If I'm being totally transparent, I failed my shopping budget. A few times. Three total. Wait, four. This is me being honest. This is not to say I'm going to stop. If anything it propels me to work harder at it. Like anything, you make a mistake, you learn from it and you move on. Apply what was learned from the mistake to future choices. In my failure, I realize I made three mistakes.
1. Looking for a reason to buy something new.
My first mistake came when I was looking for an item to wear for any holiday event I might be attending. Key words: "any" and "might". I went to approximately three events this year all of which did not warrant buying anything that a magazine would have put under their "things to buy this holiday season". My purchase didn't come in the form of a dress. I opted for an eyeshadow and eyeliner. It might not seem like a big fall off the wagon, more like a slip, what it comes down to is that I bought something I didn't need.
How to move forward: Tackling my feelings at the core and take pleasure in putting to use what I already have. I feel no different now than before this purchase.
2. Vacation temptation.
What is it about being on vacation and feeling like the rules don't apply to you if you're not in the same locale as where you first put rules into place. Every time I've travelled I've felt a certain liberty to buy stuff I usually wouldn't have if I had been at home.
I put a $100 gift card towards a pair of new shoes. I paid the balance out of my credit card amounting to USD 277. I was a sucker for a sale and succumbed to vacation temptation.
How to move forward: While on vacation, put effort into making memories instead of buying things that I have to lug home in the suitcase and pay duty on. Take pictures.
3. Putting myself into temptation.
My third mistake is when I was browsing the online consignment shop The Real Real. I was doing great by not window shopping online or going to the mall just "to look", I realize that by not doing this it removes the temptation. Three years ago I tried on this dress by Apiece Apart at a local boutique. I loved it but a little too much. Ever since it's been haunting me. The one that got away. The perfect holiday dress. Sold out everywhere.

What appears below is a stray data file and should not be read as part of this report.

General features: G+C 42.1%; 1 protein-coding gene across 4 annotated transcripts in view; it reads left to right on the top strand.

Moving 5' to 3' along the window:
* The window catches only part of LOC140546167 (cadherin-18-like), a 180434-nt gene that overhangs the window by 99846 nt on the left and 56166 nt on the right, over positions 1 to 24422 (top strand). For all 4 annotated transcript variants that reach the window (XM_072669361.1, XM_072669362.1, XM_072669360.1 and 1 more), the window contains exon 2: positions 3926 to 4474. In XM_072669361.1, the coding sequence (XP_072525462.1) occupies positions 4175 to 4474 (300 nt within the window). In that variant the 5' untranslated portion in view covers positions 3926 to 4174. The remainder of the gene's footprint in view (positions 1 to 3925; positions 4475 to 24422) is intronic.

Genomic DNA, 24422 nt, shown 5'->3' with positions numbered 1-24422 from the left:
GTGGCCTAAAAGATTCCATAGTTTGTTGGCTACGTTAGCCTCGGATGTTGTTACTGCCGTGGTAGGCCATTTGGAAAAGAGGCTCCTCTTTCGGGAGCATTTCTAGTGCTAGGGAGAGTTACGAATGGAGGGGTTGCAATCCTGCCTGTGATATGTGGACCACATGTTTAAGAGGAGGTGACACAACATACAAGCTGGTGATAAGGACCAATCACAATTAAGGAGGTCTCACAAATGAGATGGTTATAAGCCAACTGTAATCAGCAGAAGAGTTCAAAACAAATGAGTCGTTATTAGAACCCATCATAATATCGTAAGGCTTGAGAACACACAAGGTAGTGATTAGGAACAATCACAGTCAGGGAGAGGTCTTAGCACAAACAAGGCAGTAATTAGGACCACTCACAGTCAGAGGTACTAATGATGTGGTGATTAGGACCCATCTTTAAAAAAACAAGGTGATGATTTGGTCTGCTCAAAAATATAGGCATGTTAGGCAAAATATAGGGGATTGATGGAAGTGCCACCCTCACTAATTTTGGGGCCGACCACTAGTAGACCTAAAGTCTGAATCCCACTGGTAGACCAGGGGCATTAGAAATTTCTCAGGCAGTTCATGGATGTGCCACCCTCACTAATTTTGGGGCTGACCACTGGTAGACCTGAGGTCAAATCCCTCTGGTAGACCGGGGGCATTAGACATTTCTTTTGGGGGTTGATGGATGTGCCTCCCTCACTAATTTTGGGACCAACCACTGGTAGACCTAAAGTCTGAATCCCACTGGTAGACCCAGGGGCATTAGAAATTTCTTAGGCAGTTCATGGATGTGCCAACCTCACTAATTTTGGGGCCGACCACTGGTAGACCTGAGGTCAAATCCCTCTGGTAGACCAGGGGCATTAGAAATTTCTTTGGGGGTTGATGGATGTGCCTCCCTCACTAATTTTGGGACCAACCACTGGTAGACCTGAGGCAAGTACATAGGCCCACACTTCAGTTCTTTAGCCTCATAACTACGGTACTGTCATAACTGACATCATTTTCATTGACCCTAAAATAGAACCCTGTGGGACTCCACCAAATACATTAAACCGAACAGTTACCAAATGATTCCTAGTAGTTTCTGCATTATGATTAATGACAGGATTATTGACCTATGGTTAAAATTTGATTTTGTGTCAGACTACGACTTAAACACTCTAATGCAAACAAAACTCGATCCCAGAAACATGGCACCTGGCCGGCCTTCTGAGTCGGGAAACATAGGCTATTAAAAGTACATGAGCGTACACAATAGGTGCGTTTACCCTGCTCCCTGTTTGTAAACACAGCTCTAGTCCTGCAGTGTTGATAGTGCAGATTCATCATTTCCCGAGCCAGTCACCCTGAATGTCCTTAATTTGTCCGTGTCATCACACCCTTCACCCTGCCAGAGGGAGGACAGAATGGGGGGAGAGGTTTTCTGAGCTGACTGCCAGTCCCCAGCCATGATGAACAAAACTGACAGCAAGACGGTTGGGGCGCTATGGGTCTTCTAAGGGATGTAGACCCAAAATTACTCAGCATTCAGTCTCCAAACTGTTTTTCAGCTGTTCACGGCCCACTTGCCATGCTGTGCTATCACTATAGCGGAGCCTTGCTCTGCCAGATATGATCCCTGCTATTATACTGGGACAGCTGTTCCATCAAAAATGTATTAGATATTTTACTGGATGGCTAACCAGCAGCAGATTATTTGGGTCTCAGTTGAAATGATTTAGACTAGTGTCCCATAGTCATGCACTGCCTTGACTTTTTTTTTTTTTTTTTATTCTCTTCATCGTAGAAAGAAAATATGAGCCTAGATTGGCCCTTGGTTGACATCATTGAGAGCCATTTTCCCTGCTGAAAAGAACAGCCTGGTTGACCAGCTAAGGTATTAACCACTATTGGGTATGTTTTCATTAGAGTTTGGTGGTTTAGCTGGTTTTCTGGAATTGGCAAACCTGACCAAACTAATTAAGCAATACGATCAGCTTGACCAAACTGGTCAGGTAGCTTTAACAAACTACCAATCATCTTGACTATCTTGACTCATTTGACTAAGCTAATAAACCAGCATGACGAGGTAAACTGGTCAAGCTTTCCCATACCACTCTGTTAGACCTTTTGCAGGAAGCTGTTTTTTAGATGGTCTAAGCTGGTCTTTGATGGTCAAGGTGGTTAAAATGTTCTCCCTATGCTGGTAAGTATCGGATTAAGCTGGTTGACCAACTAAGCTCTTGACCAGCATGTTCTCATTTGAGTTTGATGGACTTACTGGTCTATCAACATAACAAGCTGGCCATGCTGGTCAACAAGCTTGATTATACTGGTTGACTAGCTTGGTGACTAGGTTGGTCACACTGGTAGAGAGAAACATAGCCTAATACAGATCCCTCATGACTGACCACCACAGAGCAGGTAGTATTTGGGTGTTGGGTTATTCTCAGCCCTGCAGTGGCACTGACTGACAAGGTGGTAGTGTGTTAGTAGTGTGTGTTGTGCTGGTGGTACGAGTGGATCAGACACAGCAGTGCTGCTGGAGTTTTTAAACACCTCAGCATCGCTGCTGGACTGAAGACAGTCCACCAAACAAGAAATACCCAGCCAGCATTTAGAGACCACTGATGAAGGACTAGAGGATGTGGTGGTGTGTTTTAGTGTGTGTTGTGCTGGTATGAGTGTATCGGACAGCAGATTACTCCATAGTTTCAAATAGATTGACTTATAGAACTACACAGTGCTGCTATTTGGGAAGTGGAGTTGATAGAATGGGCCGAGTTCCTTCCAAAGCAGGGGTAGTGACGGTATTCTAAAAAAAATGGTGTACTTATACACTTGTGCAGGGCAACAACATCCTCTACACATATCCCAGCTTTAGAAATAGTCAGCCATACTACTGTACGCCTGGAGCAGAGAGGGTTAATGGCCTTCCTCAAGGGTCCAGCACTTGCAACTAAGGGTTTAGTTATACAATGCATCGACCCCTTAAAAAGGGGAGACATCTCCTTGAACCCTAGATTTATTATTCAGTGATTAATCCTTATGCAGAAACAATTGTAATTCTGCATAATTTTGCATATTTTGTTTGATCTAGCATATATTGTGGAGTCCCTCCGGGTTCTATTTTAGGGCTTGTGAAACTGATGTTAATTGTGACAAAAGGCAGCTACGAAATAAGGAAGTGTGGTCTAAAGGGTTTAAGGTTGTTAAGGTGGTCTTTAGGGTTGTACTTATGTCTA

While checking The Real Real the dress came up again and a few moments later I had plugged in my credit card number. This mistake came up because: FOMO. I put myself in temptation's path. I set myself up for failure.
How to move forward: Don't put myself in situations where I will be tempted. Easy!
4. Bonus Mistake: Putting my goal aside.
I've had the same camel coat from Topshop for about three years. It's versatile and I wear it a lot, but it's starting to show wear and the buttons are all popping off. I know I can repair it quickly no problems and it'll be good as new. I wanted to replace it for something more sophisticated and a little more "I'm 31". I didn't need it. It was kind of expensive. It's from Club Monaco. I don't want to return it. It's beautiful. I'm throwing it out there - it's made in Vietnam. I've looked for something similar that has the silhouette I'm looking for that isn't $1000. I went with this one. I have 30 days to return for full refund. There's a very small chance I'm going to return it. I have no justification for buying it other than I chose to put my shopping ban aside and spend my money. What have I learned? That sometimes I fail.
I don't mind that I made these mistakes. I'm not going to punish myself, but I'm going to be more careful going forward. Looking back at these choices that don't align with my goal, I know I want to work harder and take an alternate path. I know how I feel about it now and I know how I can change. Two steps forward, one step back. In this case it's six steps forward, three steps back.
Mistakes are not meant induce perpetual guilt. They are tiny hiccups in getting to where you want to go.
I'm sliding my shopping ban back into place and treating the rest of the month as a clean slate. I'm not going to give up on all of it just because I slipped up a few times. It's reality, and what I know is that I need to work my willpower and exercise some more restraint. Here's to moving forward.
Image Credit: Time